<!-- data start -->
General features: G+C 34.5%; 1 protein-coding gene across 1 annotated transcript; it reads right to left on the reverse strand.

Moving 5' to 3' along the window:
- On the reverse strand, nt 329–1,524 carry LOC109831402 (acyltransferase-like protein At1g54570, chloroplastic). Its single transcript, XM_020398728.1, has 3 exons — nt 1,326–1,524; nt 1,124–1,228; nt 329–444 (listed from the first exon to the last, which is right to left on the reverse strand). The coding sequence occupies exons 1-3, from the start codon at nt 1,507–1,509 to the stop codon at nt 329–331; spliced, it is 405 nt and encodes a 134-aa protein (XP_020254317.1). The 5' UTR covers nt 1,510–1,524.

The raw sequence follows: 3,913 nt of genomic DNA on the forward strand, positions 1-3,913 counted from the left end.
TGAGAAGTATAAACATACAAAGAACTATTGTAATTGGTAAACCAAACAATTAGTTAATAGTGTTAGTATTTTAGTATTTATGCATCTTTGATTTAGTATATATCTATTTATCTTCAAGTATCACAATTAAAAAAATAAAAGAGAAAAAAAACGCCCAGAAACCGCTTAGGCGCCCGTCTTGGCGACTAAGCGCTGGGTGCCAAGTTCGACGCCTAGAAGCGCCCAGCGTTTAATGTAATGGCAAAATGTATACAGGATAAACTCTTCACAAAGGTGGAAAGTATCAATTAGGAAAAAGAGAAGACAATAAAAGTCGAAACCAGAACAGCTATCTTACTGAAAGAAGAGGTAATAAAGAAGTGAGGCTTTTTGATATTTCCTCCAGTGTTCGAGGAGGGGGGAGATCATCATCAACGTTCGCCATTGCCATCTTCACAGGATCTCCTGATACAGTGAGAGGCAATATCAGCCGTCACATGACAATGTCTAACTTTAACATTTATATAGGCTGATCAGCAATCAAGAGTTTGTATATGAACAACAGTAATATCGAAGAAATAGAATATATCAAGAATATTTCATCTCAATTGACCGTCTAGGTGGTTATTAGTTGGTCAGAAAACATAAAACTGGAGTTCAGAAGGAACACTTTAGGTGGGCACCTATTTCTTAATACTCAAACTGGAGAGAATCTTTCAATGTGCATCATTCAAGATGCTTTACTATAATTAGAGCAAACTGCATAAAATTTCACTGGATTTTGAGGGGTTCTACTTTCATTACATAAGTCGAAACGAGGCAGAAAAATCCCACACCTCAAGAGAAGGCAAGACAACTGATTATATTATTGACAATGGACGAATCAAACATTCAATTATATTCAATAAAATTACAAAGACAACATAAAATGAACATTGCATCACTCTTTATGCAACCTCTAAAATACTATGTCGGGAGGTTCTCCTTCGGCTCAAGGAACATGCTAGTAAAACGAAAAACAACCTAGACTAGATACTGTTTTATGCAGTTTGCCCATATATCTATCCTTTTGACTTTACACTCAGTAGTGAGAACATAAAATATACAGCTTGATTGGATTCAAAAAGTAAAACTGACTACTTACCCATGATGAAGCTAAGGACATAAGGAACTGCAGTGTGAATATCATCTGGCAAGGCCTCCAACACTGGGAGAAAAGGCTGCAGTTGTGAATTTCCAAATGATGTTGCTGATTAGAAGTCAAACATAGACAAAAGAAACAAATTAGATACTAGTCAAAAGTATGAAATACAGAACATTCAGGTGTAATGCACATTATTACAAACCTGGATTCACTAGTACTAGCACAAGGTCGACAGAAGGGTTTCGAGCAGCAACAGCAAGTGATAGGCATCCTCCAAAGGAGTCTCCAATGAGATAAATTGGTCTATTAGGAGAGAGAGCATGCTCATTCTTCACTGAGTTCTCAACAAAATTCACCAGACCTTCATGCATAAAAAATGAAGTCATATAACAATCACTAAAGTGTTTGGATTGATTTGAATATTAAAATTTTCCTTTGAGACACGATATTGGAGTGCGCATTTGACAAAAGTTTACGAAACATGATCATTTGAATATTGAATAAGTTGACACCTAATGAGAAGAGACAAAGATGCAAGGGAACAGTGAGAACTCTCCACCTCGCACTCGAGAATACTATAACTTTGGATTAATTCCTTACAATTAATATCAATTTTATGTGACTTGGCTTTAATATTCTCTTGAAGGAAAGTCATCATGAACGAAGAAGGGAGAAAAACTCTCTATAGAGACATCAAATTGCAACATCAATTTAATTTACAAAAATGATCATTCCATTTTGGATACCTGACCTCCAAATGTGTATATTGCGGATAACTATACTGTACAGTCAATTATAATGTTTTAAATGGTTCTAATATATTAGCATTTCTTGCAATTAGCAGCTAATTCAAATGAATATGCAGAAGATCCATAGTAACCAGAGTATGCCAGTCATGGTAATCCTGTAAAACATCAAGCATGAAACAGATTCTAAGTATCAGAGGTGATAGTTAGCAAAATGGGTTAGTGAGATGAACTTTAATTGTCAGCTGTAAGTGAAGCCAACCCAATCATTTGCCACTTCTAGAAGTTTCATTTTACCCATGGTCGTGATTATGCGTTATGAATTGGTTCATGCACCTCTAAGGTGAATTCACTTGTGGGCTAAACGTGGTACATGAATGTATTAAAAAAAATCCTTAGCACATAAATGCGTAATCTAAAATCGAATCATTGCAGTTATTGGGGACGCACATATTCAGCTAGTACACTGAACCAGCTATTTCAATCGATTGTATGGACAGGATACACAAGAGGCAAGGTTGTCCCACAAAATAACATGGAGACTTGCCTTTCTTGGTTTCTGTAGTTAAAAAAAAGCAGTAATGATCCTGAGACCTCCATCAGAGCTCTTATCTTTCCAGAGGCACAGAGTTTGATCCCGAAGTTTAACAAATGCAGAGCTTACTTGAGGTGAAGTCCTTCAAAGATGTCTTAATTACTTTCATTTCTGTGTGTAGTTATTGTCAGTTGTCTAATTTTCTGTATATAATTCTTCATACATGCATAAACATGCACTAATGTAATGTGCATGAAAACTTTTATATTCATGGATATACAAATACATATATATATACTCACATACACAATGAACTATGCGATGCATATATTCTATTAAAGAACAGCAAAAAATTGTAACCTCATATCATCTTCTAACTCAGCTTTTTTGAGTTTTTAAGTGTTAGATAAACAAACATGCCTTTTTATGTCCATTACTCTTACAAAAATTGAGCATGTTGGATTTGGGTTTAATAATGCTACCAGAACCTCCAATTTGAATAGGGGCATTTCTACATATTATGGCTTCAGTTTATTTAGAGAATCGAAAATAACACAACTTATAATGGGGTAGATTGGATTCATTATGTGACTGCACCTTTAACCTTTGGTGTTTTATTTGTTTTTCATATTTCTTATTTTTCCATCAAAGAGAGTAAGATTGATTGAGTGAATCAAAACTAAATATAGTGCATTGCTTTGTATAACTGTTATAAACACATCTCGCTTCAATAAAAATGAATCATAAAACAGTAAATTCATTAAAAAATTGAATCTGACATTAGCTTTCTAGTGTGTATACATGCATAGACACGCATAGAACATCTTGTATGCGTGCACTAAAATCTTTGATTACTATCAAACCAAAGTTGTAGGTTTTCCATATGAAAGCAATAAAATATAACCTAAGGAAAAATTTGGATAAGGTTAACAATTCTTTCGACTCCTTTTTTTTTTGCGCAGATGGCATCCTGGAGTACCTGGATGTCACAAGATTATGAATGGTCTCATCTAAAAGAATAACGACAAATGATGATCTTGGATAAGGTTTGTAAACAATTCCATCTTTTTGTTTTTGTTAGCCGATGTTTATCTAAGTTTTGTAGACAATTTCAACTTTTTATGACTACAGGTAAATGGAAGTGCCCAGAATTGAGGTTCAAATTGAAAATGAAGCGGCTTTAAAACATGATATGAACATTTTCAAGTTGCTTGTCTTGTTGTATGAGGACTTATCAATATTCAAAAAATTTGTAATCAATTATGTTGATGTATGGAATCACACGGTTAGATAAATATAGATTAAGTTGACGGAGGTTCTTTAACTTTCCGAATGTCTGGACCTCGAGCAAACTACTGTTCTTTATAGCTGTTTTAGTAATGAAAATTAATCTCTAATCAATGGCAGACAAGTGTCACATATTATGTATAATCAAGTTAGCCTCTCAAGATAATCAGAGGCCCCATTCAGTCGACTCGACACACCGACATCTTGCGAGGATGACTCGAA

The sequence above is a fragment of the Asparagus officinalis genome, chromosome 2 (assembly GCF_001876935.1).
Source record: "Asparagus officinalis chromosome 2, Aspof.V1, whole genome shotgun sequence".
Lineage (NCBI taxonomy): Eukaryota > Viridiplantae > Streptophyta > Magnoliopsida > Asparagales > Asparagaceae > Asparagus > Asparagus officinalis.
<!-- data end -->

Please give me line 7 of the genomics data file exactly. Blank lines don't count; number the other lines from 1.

Source record: "Asparagus officinalis chromosome 2, Aspof.V1, whole genome shotgun sequence".